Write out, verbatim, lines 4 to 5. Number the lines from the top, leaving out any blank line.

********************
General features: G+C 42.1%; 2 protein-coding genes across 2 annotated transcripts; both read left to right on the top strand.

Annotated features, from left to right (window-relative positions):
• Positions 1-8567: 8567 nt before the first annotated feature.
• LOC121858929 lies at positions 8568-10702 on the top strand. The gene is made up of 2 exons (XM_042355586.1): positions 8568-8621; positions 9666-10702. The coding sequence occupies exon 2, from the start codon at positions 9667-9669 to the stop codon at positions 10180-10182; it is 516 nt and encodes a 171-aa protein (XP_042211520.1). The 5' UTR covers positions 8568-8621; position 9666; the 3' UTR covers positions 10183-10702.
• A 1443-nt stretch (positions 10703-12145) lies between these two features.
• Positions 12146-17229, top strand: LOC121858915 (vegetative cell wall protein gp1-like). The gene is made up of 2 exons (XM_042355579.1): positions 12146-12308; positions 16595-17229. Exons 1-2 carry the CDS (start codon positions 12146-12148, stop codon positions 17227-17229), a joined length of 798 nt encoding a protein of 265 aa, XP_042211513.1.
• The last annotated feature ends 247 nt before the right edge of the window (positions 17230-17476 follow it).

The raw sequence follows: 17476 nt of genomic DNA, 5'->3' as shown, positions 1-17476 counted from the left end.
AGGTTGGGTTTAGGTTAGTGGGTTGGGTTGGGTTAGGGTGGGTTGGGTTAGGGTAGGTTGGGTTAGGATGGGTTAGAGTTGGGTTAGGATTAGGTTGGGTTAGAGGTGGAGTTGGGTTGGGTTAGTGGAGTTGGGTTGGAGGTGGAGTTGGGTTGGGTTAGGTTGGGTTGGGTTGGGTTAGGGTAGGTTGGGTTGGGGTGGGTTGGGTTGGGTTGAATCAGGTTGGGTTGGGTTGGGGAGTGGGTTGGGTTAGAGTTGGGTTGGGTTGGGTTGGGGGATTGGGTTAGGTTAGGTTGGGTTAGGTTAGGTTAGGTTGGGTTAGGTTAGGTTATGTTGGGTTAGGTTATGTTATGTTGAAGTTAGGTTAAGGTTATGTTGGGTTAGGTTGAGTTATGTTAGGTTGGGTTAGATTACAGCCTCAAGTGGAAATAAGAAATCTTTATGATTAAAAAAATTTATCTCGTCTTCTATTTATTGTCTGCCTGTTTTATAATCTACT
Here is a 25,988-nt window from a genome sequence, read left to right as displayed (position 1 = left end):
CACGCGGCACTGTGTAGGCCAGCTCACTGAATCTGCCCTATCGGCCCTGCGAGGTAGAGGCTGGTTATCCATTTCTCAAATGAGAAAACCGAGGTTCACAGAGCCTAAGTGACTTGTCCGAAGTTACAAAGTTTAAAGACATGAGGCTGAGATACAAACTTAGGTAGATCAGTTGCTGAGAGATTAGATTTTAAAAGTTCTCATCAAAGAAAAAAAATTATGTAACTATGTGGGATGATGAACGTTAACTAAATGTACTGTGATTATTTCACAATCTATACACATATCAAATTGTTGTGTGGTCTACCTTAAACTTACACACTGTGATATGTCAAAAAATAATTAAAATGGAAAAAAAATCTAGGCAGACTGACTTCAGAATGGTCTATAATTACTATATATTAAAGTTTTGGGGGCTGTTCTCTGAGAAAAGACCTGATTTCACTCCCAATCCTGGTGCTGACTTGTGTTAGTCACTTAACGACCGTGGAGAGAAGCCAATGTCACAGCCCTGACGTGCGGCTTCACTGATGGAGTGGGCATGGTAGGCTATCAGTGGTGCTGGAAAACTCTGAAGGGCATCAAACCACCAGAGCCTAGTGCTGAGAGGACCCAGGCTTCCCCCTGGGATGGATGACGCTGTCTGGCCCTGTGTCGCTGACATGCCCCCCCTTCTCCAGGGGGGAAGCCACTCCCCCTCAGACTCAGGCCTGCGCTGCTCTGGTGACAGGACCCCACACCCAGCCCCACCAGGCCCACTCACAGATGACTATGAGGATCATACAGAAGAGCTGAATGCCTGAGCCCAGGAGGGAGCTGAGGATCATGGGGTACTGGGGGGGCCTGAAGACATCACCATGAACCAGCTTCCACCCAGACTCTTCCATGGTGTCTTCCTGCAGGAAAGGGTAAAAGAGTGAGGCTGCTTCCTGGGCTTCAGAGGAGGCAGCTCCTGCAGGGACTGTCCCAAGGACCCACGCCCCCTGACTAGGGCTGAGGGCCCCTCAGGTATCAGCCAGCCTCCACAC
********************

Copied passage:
• LOC121858929 lies at positions 8568-10702 on the top strand. The gene is made up of 2 exons (XM_042355586.1): positions 8568-8621; positions 9666-10702. The coding sequence occupies exon 2, from the start codon at positions 9667-9669 to the stop codon at positions 10180-10182; it is 516 nt and encodes a 171-aa protein (XP_042211520.1). The 5' UTR covers positions 8568-8621; position 9666; the 3' UTR covers positions 10183-10702.
• A 1443-nt stretch (positions 10703-12145) lies between these two features.